Orientation of cylindrical particles in a fluidized bed based on stereo X-ray particle tracking velocimetry (XPTV)

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Chen, Xi
Zhong, Wenqi
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Heindel, Theodore
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Mechanical Engineering
The Department of Mechanical Engineering at Iowa State University is where innovation thrives and the impossible is made possible. This is where your passion for problem-solving and hands-on learning can make a real difference in our world. Whether you’re helping improve the environment, creating safer automobiles, or advancing medical technologies, and athletic performance, the Department of Mechanical Engineering gives you the tools and talent to blaze your own trail to an amazing career.
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Chemical and Biological Engineering

The function of the Department of Chemical and Biological Engineering has been to prepare students for the study and application of chemistry in industry. This focus has included preparation for employment in various industries as well as the development, design, and operation of equipment and processes within industry.Through the CBE Department, Iowa State University is nationally recognized for its initiatives in bioinformatics, biomaterials, bioproducts, metabolic/tissue engineering, multiphase computational fluid dynamics, advanced polymeric materials and nanostructured materials.

The Department of Chemical Engineering was founded in 1913 under the Department of Physics and Illuminating Engineering. From 1915 to 1931 it was jointly administered by the Divisions of Industrial Science and Engineering, and from 1931 onward it has been under the Division/College of Engineering. In 1928 it merged with Mining Engineering, and from 1973–1979 it merged with Nuclear Engineering. It became Chemical and Biological Engineering in 2005.

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1913 - present

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  • Department of Chemical Engineering (1913–1928)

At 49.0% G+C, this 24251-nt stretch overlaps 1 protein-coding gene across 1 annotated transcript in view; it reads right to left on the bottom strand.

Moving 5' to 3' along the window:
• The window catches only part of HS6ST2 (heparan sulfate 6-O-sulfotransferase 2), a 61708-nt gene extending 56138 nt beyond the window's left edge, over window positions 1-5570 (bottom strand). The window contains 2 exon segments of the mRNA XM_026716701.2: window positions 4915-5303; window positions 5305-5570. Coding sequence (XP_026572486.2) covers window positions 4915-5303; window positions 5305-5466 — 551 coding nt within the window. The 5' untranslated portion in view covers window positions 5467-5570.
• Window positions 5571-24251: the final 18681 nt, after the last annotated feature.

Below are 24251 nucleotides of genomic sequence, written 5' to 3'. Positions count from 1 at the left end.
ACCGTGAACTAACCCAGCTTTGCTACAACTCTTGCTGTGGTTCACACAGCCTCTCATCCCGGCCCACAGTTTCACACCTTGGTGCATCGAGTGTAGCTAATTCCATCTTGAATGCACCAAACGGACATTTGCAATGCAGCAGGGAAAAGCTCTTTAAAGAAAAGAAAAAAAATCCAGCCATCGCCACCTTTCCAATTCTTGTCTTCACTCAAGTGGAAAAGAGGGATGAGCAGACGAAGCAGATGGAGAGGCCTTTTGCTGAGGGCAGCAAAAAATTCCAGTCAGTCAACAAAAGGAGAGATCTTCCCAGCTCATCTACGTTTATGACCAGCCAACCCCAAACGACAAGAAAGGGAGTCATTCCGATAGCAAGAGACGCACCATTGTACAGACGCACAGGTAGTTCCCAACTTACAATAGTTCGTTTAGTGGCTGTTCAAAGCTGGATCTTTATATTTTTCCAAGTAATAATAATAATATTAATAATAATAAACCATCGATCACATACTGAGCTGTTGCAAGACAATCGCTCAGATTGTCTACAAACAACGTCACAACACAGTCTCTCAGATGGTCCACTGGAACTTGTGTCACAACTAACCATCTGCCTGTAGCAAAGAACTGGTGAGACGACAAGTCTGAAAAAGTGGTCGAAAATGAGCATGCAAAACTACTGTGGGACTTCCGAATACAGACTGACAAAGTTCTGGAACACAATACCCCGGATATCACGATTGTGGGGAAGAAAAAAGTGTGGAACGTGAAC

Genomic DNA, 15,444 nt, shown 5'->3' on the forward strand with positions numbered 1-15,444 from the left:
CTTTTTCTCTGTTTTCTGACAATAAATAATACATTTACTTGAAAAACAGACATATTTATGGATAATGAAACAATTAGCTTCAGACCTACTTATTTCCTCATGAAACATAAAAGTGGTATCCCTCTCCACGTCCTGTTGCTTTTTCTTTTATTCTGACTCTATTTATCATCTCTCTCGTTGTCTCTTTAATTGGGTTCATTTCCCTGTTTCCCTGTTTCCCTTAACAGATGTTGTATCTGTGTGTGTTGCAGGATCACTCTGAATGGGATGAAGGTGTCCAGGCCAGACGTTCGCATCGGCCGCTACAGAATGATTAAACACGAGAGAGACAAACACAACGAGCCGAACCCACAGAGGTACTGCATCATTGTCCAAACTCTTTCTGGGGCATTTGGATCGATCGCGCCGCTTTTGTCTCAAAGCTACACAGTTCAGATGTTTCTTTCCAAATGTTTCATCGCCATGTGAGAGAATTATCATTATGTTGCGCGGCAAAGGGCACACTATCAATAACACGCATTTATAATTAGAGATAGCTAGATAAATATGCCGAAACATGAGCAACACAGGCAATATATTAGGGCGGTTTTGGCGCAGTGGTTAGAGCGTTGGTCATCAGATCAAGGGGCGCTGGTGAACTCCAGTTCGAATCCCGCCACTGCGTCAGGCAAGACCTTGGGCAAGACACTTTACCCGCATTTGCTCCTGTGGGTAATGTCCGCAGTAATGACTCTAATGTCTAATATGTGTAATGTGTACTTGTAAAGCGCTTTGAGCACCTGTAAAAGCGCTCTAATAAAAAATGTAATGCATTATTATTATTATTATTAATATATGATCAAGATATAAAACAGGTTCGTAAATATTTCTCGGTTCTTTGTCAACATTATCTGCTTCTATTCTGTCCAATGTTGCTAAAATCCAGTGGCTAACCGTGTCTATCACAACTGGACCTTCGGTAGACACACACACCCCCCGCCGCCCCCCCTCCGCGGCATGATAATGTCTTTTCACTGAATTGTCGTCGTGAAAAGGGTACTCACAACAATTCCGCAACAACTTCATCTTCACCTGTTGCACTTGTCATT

• Department of Chemical and Mining Engineering (1928–1957)
  • Department of Chemical Engineering (1957–1973, 1979–2005)
    • Department of Chemical and Biological Engineering (2005–present)

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Fluidization of non-spherical particles commonly exists in the biomass utilization and municipal solid waste (MSW) processing industries. In this study, cylindrical particles are used as a typical type of non-spherical particle and its orientation distribution is investigated when being co-fluidized with small spherical bed material. X-ray particle tracking velocimetry (XPTV), based on an X-ray stereography imaging system, is used to measure the 3D orientation of a single tracer particle over a long time period in the fluidized bed. The effects of gas velocity (uf), cylindrical particle mass fraction (ω), particle sphericity (Φ), and bed material size on the orientation distribution of the cylindrical particle are investigated and discussed in detail. An orientation distribution probability density function (PDF) model is proposed based on all experimental results.

The distribution probability P of the angle between the cylindrical particle central axis and vertical direction λ across the bed shows two minima in the ranges 0° ≤ λ < 10° and 40° ≤ λ < 50°, and two maxima in the ranges 20° ≤ λ < 30° and 70° ≤ λ < 80°. Increasing uf reduces λ, while the effect of particle sphericity Φ and cylindrical particle mass fraction ω increases with increasing uf.


This is a manuscript of an article published as Chen, Xi, Wenqi Zhong, and Theodore J. Heindel. "Orientation of cylindrical particles in a fluidized bed based on stereo X-ray particle tracking velocimetry (XPTV)." Chemical Engineering Science 203 (2019): 104-112. DOI: 10.1016/j.ces.2019.03.067. Posted with permission.

Tue Jan 01 00:00:00 UTC 2019